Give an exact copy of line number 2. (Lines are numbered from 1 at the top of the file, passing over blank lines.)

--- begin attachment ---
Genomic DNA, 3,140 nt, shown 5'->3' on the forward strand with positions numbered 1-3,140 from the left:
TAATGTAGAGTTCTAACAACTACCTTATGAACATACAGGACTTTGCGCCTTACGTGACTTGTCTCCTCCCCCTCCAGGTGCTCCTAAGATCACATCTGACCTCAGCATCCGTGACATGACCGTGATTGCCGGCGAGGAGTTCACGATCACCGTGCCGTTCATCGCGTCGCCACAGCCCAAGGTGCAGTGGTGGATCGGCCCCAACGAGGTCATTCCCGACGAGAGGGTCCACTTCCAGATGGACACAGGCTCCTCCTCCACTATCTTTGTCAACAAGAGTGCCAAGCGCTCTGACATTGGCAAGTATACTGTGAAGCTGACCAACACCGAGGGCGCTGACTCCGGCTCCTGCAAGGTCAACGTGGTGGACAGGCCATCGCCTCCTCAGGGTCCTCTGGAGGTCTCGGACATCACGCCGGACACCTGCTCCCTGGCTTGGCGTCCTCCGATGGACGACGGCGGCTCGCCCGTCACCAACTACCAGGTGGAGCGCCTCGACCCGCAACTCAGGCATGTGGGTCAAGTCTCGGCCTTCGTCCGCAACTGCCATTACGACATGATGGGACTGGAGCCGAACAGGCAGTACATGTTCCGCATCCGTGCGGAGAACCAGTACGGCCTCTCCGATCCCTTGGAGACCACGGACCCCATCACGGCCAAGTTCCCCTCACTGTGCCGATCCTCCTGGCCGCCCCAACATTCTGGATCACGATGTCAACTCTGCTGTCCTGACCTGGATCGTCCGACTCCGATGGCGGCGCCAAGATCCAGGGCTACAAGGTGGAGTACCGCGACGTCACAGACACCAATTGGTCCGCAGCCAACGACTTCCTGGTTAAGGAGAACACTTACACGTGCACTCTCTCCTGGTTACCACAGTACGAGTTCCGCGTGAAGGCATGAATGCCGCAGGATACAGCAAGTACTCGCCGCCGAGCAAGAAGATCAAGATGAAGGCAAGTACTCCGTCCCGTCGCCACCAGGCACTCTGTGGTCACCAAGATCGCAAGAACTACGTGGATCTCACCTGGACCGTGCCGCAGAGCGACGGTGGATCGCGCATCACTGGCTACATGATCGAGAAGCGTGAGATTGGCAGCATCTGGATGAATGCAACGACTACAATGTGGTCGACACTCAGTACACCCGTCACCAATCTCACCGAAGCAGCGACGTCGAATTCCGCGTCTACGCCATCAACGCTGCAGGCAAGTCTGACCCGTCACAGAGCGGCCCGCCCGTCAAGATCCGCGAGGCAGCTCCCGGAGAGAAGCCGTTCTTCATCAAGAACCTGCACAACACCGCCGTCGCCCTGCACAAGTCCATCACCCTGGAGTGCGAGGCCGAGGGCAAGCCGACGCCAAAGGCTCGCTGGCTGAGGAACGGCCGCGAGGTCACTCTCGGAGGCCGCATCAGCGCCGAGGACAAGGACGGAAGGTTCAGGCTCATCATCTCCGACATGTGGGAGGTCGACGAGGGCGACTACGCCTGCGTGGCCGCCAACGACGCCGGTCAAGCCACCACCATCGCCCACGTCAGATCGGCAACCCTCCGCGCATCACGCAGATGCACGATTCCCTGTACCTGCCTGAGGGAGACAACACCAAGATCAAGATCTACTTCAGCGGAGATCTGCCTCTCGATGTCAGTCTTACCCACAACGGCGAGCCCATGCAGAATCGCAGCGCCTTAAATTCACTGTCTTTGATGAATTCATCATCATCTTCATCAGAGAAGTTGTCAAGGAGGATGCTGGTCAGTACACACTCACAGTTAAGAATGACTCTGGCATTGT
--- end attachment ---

TAATGTAGAGTTCTAACAACTACCTTATGAACATACAGGACTTTGCGCCTTACGTGACTTGTCTCCTCCCCCTCCAGGTGCTCCTAAGATCACATCTGACCTCAGCATCCGTGACATGACCGTGATTGCCGGCGAGGAGTTCACGATCACCGTGCCGTTCATCGCGTCGCCACAGCCCAAGGTGCAGTGGTGGATCGGCCCCAACGAGGTCATTCCCGACGAGAGGGTCCACTTCCAGATGGACACAGGCTCCTCCTCCACTATCTTTGTCAACAAGAGTGCCAAGCGCTCTGACATTGGCAAGTATACTGTGAAGCTGACCAACACCGAGGGCGCTGACTCCGGCTCCTGCAAGGTCAACGTGGTGGACAGGCCATCGCCTCCTCAGGGTCCTCTGGAGGTCTCGGACATCACGCCGGACACCTGCTCCCTGGCTTGGCGTCCTCCGATGGACGACGGCGGCTCGCCCGTCACCAACTACCAGGTGGAGCGCCTCGACCCGCAACTCAGGCATGTGGGTCAAGTCTCGGCCTTCGTCCGCAACTGCCATTACGACATGATGGGACTGGAGCCGAACAGGCAGTACATGTTCCGCATCCGTGCGGAGAACCAGTACGGCCTCTCCGATCCCTTGGAGACCACGGACCCCATCACGGCCAAGTTCCCCTCACTGTGCCGATCCTCCTGGCCGCCCCAACATTCTGGATCACGATGTCAACTCTGCTGTCCTGACCTGGATCGTCCGACTCCGATGGCGGCGCCAAGATCCAGGGCTACAAGGTGGAGTACCGCGACGTCACAGACACCAATTGGTCCGCAGCCAACGACTTCCTGGTTAAGGAGAACACTTACACGTGCACTCTCTCCTGGTTACCACAGTACGAGTTCCGCGTGAAGGCATGAATGCCGCAGGATACAGCAAGTACTCGCCGCCGAGCAAGAAGATCAAGATGAAGGCAAGTACTCCGTCCCGTCGCCACCAGGCACTCTGTGGTCACCAAGATCGCAAGAACTACGTGGATCTCACCTGGACCGTGCCGCAGAGCGACGGTGGATCGCGCATCACTGGCTACATGATCGAGAAGCGTGAGATTGGCAGCATCTGGATGAATGCAACGACTACAATGTGGTCGACACTCAGTACACCCGTCACCAATCTCACCGAAGCAGCGACGTCGAATTCCGCGTCTACGCCATCAACGCTGCAGGCAAGTCTGACCCGTCACAGAGCGGCCCGCCCGTCAAGATCCGCGAGGCAGCTCCCGGAGAGAAGCCGTTCTTCATCAAGAACCTGCACAACACCGCCGTCGCCCTGCACAAGTCCATCACCCTGGAGTGCGAGGCCGAGGGCAAGCCGACGCCAAAGGCTCGCTGGCTGAGGAACGGCCGCGAGGTCACTCTCGGAGGCCGCATCAGCGCCGAGGACAAGGACGGAAGGTTCAGGCTCATCATCTCCGACATGTGGGAGGTCGACGAGGGCGACTACGCCTGCGTGGCCGCCAACGACGCCGGTCAAGCCACCACCATCGCCCACGTCAGATCGGCAACCCTCCGCGCATCACGCAGATGCACGATTCCCTGTACCTGCCTGAGGGAGACAACACCAAGATCAAGATCTACTTCAGCGGAGATCTGCCTCTCGATGTCAGTCTTACCCACAACGGCGAGCCCATGCAGAATCGCAGCGCCTTAAATTCACTGTCTTTGATGAATTCATCATCATCTTCATCAGAGAAGTTGTCAAGGAGGATGCTGGTCAGTACACACTCACAGTTAAGAATGACTCTGGCATTGT